Loanwords form an often underappreciated foundation of the world's languages when it comes to news analysis, especially as they relate to names and fast-breaking events, in which names from one language may be reproduced without transliteration in another language, including one with an entirely different script. Sometimes loanwords persist indefinitely without formal adaptation into a language, other times the loanword is entirely subsumed into a replacement term and in some cases both loanword and new word continue to be used.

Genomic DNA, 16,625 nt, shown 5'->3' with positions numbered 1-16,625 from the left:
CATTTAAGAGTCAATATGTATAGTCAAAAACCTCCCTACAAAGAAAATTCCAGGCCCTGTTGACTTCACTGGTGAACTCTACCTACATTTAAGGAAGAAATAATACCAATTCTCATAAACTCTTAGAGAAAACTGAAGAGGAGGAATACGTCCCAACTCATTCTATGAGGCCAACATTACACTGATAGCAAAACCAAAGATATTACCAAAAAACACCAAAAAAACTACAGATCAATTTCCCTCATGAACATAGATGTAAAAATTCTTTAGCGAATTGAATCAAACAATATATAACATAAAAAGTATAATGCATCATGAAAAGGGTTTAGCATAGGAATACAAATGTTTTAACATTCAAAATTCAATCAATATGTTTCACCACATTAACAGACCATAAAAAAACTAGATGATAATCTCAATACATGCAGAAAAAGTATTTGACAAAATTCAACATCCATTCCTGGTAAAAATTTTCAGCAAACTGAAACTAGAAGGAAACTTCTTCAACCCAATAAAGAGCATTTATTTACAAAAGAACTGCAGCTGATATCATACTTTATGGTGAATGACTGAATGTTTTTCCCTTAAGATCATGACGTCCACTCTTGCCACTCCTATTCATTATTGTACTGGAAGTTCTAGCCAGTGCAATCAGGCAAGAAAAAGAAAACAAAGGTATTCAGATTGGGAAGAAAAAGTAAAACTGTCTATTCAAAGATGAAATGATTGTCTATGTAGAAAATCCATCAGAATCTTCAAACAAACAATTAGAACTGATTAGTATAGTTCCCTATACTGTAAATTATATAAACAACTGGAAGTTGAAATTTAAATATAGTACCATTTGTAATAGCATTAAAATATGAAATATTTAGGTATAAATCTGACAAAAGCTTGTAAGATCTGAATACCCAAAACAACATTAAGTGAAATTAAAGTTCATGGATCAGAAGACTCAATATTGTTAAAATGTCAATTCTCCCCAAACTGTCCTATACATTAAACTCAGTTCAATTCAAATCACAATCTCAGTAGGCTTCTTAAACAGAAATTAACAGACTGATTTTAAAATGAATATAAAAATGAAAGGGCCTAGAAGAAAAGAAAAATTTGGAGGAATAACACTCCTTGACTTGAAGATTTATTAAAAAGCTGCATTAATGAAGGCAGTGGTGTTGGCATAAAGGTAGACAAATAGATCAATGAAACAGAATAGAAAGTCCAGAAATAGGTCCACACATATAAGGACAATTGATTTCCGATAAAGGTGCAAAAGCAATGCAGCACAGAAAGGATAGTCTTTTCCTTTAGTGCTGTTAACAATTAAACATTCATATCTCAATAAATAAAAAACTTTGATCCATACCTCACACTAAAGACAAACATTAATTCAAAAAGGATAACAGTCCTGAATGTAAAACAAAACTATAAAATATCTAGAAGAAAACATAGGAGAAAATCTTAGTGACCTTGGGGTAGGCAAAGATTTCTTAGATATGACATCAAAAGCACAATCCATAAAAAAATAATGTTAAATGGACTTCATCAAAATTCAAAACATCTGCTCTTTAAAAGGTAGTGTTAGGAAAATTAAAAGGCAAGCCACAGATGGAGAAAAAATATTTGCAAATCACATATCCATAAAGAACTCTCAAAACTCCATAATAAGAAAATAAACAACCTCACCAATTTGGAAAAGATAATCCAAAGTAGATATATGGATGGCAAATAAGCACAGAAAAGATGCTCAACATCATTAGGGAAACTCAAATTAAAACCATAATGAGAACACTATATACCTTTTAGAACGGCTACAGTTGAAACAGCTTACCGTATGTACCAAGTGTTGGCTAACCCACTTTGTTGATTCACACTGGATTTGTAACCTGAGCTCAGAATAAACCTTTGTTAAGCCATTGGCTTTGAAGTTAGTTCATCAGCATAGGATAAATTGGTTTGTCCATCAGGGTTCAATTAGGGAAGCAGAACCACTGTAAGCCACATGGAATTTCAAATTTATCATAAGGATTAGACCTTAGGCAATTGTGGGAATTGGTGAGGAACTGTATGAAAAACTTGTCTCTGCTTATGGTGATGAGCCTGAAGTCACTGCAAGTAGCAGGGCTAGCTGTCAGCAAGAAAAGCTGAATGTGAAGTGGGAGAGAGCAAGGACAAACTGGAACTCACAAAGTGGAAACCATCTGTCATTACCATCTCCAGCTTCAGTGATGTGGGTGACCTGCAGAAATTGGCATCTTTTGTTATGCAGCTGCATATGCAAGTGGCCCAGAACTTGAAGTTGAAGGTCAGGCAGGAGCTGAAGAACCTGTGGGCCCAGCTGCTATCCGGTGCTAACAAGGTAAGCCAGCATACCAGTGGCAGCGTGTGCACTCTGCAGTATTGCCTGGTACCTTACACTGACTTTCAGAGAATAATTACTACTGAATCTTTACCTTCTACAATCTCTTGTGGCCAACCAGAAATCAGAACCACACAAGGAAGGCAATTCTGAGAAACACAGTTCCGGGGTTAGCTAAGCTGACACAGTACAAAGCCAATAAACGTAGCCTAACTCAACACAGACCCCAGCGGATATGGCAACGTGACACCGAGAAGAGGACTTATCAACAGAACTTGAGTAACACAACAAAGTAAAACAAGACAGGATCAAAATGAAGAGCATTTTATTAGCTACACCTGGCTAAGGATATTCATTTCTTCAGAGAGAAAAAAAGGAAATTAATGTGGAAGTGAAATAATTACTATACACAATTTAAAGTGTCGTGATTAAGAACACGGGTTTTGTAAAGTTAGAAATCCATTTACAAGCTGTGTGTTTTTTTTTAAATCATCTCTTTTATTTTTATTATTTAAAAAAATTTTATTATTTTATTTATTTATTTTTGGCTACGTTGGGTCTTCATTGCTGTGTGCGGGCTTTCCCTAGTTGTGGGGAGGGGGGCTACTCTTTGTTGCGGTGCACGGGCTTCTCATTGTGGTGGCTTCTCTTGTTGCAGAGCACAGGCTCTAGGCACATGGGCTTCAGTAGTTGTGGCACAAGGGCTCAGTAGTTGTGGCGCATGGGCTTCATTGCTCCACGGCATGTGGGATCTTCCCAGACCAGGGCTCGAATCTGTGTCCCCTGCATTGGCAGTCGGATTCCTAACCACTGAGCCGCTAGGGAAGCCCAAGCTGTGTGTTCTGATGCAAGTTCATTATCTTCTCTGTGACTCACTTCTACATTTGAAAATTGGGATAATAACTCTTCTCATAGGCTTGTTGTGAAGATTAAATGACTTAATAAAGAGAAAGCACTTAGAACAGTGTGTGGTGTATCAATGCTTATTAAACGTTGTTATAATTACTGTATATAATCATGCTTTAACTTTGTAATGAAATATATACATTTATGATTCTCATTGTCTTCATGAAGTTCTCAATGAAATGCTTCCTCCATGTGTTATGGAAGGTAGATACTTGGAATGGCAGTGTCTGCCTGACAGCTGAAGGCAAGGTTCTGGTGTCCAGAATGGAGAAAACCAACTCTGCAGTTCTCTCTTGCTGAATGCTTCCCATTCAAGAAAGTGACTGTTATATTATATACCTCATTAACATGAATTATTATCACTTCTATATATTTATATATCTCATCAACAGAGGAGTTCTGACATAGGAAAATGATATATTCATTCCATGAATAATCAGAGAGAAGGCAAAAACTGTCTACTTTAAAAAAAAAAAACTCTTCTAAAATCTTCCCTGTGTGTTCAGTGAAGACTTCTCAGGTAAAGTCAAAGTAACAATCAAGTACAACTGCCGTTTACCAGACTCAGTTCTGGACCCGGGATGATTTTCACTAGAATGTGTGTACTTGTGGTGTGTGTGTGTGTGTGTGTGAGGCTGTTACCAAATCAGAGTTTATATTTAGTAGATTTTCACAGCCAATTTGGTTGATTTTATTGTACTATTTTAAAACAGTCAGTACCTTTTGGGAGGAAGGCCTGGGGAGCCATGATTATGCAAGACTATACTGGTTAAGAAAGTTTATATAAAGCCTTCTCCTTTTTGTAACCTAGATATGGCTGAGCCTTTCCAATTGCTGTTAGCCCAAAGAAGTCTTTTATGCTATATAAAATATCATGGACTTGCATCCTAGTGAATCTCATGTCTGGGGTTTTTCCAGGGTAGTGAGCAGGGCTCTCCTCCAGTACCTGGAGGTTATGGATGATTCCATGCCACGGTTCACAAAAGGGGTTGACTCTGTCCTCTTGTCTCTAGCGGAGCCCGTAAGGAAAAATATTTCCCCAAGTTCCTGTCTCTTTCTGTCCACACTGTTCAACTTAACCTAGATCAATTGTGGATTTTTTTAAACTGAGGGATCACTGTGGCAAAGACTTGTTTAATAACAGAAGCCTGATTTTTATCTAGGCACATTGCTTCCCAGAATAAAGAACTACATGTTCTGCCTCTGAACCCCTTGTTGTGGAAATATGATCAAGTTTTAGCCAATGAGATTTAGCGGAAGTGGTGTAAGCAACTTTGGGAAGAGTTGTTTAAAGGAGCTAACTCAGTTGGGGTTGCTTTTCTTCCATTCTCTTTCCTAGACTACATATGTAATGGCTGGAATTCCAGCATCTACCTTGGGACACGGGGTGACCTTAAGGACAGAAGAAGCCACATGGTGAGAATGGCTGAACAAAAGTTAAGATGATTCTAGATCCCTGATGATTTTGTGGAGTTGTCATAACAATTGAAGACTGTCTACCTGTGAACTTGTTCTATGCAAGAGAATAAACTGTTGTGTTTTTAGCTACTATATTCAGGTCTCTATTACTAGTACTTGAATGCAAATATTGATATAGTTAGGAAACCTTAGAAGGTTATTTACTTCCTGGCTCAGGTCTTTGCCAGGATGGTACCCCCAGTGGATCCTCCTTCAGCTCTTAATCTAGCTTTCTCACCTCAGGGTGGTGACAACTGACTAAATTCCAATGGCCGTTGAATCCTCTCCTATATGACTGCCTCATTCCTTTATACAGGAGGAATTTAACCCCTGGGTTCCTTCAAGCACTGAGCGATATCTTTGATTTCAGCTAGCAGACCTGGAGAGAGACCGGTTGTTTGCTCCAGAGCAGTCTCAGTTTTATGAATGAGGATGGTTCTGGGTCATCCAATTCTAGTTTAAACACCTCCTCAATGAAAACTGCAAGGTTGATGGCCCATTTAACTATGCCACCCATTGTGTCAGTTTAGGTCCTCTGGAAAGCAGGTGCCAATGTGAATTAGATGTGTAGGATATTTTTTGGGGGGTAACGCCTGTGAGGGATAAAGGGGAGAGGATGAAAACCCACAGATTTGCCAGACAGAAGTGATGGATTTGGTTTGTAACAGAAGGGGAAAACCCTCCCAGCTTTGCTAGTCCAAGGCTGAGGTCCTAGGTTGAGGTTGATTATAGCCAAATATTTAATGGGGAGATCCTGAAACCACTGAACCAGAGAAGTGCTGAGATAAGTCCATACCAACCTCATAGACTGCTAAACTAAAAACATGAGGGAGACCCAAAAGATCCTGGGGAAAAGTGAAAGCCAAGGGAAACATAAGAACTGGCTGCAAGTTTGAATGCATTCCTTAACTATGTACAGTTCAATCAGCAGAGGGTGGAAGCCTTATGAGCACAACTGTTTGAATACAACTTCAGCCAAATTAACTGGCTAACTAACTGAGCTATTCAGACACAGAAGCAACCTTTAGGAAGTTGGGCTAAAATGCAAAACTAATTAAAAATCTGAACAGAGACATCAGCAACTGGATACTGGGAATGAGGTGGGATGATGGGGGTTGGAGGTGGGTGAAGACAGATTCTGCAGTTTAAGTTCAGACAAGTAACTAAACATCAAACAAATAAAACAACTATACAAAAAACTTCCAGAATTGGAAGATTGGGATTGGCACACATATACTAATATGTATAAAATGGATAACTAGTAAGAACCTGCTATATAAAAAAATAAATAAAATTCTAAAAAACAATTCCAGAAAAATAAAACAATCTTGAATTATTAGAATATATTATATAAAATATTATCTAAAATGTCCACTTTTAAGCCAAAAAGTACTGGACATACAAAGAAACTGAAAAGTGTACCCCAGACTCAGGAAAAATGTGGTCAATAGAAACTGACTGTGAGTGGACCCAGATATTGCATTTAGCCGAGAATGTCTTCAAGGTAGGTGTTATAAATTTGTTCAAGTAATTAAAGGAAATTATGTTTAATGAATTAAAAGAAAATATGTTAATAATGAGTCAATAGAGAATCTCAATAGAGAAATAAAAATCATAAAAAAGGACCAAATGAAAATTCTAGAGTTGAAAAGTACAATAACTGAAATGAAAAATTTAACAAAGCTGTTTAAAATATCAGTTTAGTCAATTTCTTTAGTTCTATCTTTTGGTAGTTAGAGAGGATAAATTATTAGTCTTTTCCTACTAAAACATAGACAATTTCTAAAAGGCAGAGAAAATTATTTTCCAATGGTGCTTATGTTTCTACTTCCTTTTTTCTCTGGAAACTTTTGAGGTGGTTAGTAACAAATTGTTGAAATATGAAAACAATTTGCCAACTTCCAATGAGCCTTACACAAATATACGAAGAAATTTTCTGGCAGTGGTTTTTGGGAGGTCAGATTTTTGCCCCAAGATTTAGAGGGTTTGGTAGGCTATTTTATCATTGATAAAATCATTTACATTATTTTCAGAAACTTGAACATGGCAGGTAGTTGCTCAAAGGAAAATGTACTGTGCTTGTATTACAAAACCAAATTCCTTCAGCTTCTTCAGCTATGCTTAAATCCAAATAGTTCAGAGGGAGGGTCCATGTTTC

In simple terms, this can be seen in the use of Arabic numerals in online news coverage in non-Latin charactersets in place of their own numerals – a trend visible in the Global Numeric Graph. Some languages, like English, rarely incorporate loanwords from non-Latin scripts, meaning that finding an Arabic, Burmese, Chinese or Russian name in an English article in its original script is quite rare, even while names from Latin-script languages are routinely reproduced as-is. Instead, such names are almost always transliterated into English. In contrast, untransliterated names in Latin charactersets may often be found in other languages, posing unique challenges both in language identification and translation, as the translation graph must incorporate the loanword into its understanding of the surrounding native language content in order to fully understand the sentence.